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Qatar ruler abdicates, hands power to his son

June 25, 2013|By Jeffrey Fleishman
  • Qatar's emir, Sheik Hamad bin Khalifa al Thani, and his son, Sheik Tamim bin Hamad al Thani, attend the opening of the Arab League summit in the Qatari capital of Doha.
Qatar's emir, Sheik Hamad bin Khalifa al Thani, and his son, Sheik… (Karim Sahib / Mohammed al-Shaikh…)

CAIRO -- The emir of Qatar handed power to his son Tuesday at a time when the country has parlayed its media empire and natural gas riches into prominent regional influence that includes arming Syrian rebels and building a grandiose Museum of Islamic Art.

In a nationally televised speech, Sheik Hamad bin Khalifa al Thani tapped his fourth son, Sheik Tamim bin Hamad al Thani, 33, to succeed him.

A Cabinet shuffle is expected in the transition, but it was not clear whether there would be a significant shift in foreign policy under the new leader, who is known more for his expertise on domestic matters.

"The time has come to open a new page in the journey of our nation that would have a new generation carry the responsibilities ... with their innovative ideas," said the 61-year-old emir, a close U.S. ally.

“I will transfer power to Sheik Tamim bin Hamad al Thani, and I am fully certain that he is up to the responsibility, deserving the confidence, capable of shouldering the responsibility and fulfilling the mission."

The outgoing emir did not indicate why he was stepping aside -- a rare move in the Arab world -- except to say that it was time for younger leadership.

There have been suggestions that his son, deputy commander of the armed forces, may relax civil rights restrictions to prevent the kind of dissent that propelled the so-called Arab Spring.

Prime Minister Sheik Hamad bin Jassim al Thani, who also serves as foreign minister and has been the architect of Qatar’s international forays, may be replaced under the new leader. In the short term, the new emir is expected to continue a robust checkbook diplomacy that helped bring down Libyan leader Moammar Kadafi and pledged billions of dollars to the Muslim Brotherhood-led government in Egypt.

The departing emir, who seized power from his father in a 1995 palace coup, has irritated world leaders, notably former Egyptian President Hosni Mubarak, who viewed Qatar as a brash upstart out to remake the established Arab order. Arab officials complain that Qatar’s Al Jazeera network highlights their transgressions but does little to illuminate its own country’s problems and restricted freedoms.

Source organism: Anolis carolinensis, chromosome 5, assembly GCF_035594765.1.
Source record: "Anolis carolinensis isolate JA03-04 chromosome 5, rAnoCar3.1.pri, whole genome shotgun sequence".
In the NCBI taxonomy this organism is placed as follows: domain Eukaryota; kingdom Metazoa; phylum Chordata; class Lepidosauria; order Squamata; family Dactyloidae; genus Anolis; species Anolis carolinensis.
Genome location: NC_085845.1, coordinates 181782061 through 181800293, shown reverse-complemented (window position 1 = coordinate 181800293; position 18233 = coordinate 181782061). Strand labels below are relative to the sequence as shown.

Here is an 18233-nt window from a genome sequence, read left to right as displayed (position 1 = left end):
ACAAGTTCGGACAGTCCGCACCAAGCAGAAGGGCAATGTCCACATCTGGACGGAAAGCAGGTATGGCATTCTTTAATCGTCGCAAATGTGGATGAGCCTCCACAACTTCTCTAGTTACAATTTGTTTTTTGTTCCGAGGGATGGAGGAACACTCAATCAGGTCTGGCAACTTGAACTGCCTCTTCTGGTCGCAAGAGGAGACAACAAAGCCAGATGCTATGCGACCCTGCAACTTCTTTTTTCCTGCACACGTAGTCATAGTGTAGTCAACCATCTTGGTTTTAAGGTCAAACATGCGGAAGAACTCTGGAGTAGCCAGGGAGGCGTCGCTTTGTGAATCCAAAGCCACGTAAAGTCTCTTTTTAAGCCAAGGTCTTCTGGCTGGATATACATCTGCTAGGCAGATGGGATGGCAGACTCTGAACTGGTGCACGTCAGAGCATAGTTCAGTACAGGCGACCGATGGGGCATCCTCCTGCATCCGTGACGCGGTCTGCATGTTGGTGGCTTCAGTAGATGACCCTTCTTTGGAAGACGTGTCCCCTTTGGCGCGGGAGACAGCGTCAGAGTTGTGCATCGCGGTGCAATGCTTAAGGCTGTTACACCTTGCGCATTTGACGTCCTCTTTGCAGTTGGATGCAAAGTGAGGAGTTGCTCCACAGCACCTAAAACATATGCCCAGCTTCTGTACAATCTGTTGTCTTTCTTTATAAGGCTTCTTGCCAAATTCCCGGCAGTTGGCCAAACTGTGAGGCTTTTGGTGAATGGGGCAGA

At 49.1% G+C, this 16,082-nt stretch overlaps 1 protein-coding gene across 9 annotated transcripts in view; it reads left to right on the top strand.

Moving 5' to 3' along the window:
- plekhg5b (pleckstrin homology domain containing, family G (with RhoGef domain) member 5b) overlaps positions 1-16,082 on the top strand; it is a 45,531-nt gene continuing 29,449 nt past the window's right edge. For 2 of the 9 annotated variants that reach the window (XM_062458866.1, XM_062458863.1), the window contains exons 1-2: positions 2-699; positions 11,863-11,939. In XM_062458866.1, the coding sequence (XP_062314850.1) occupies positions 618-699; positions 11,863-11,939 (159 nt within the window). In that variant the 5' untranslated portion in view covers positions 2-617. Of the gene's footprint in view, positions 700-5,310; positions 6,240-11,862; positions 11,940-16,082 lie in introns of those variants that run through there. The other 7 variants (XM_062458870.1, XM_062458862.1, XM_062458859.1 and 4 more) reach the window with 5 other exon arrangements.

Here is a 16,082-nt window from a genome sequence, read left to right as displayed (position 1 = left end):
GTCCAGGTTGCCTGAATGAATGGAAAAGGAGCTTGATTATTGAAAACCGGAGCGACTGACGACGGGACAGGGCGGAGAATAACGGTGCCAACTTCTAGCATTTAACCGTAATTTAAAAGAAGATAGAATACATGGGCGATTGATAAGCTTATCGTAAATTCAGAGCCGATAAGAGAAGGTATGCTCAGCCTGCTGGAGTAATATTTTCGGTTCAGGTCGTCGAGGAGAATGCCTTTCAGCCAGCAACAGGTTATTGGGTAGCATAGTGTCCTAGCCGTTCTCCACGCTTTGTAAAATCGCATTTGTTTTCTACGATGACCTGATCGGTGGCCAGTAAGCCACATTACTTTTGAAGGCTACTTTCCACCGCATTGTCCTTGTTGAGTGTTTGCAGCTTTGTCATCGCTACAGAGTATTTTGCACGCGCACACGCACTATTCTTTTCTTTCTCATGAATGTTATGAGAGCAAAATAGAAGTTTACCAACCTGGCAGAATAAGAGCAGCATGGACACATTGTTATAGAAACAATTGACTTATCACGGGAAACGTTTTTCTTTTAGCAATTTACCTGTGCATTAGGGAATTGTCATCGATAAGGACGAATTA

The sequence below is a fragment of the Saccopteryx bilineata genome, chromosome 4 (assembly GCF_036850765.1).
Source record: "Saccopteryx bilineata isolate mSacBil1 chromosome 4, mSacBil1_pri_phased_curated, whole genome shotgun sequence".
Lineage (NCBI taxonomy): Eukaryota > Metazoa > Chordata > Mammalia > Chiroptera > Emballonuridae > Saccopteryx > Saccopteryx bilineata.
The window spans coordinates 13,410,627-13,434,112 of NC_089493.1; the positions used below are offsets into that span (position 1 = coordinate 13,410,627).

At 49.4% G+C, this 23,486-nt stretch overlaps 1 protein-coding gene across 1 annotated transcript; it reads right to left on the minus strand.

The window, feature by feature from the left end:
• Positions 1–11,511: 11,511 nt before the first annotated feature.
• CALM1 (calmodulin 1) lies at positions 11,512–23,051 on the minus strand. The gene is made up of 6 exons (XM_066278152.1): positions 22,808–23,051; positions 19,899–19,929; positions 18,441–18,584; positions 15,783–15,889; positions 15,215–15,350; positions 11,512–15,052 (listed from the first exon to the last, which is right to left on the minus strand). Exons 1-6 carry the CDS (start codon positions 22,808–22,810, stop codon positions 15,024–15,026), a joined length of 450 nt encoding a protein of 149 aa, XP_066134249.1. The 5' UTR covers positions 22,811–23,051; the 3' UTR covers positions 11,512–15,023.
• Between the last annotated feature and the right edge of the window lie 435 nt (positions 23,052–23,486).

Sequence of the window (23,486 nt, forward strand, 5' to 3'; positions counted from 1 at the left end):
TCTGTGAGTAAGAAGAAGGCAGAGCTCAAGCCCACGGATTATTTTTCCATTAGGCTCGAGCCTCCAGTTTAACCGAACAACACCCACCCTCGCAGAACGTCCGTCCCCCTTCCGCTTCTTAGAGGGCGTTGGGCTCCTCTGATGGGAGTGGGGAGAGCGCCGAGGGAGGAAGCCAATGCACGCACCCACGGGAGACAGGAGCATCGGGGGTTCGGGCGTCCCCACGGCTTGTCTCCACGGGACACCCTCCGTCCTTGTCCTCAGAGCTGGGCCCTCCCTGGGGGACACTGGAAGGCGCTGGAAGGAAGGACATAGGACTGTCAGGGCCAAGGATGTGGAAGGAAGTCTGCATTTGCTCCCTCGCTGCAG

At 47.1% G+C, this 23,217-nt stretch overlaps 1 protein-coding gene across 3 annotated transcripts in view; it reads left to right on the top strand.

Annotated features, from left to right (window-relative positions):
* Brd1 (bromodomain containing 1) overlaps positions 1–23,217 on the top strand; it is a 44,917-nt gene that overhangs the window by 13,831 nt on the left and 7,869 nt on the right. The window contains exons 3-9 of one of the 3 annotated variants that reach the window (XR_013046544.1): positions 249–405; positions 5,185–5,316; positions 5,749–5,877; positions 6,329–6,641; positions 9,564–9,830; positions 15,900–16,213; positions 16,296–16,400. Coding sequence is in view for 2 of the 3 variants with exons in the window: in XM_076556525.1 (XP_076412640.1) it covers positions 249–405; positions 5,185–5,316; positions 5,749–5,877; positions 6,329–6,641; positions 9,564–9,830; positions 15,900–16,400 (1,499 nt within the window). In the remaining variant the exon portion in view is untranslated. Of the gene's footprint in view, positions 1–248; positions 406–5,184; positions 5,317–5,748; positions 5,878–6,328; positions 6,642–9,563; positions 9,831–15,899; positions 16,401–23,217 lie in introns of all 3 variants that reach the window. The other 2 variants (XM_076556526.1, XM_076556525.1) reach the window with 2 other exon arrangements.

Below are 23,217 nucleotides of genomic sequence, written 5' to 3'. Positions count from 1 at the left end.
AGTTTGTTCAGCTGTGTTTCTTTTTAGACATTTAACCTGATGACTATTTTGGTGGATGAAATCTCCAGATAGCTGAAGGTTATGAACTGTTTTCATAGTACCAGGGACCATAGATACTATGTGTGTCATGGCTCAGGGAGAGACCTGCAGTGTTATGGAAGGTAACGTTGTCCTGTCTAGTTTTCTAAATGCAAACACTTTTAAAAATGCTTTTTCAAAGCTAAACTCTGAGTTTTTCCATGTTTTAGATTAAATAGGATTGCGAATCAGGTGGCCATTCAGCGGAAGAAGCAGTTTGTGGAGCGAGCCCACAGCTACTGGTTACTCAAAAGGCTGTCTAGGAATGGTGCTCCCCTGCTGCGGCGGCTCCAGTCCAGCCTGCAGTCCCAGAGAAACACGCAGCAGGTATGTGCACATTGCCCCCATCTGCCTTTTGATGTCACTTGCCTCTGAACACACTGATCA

Syrian President Bashar Assad was infuriated with Qatar’s funneling of weapons and money to rebels in Syria’s civil war. Islamist extremists, including those with ties to Al Qaeda, have become pivotal players in the conflict, and Assad has condemned Qatar for backing terrorists in rebel camps.

"There is no predicting the size of the changes that might take place in Qatar's outward policies," said Mohammed Abbas, an analyst at the Al-Ahram Center for Political and Strategic Studies in Cairo. "But maybe they will put the brakes on their support for radical Islamist currents in the region."

He added: "Qatar has no consistent friend or foe. It does not close its doors to anyone. It’s all about interests. This is how such a small country was able to create a central role for itself in the region."

Qatar’s natural gas wealth has transformed the capital, Doha, into a city of spiraling glass and light that symbolizes the outsized ambitions of its monarchy and the Persian Gulf’s eclectic, if sometimes dizzying, architecture. That flair, determination and money helped Qatar’s bid to host the 2022 World Cup soccer championship. 

On Tuesday, Hamad bin Khalifa al Thani told his people, whose per capita annual income is more than $100,000, that Arab prosperity was tied to its cultural identity.

"I am confident that you are fully aware of your loyalty and of your Arab and Muslim identity," he said. "I urge you to preserve our civilized traditional and cultural values, originating from our religion, Arab identity and above all our humanity; as we believe that the Arab world is one human body ... it prospers if all its parts are prosperous."

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jeffrey.fleishman@latimes.com

Special correspondent Ingy Hassieb contributed to this report.

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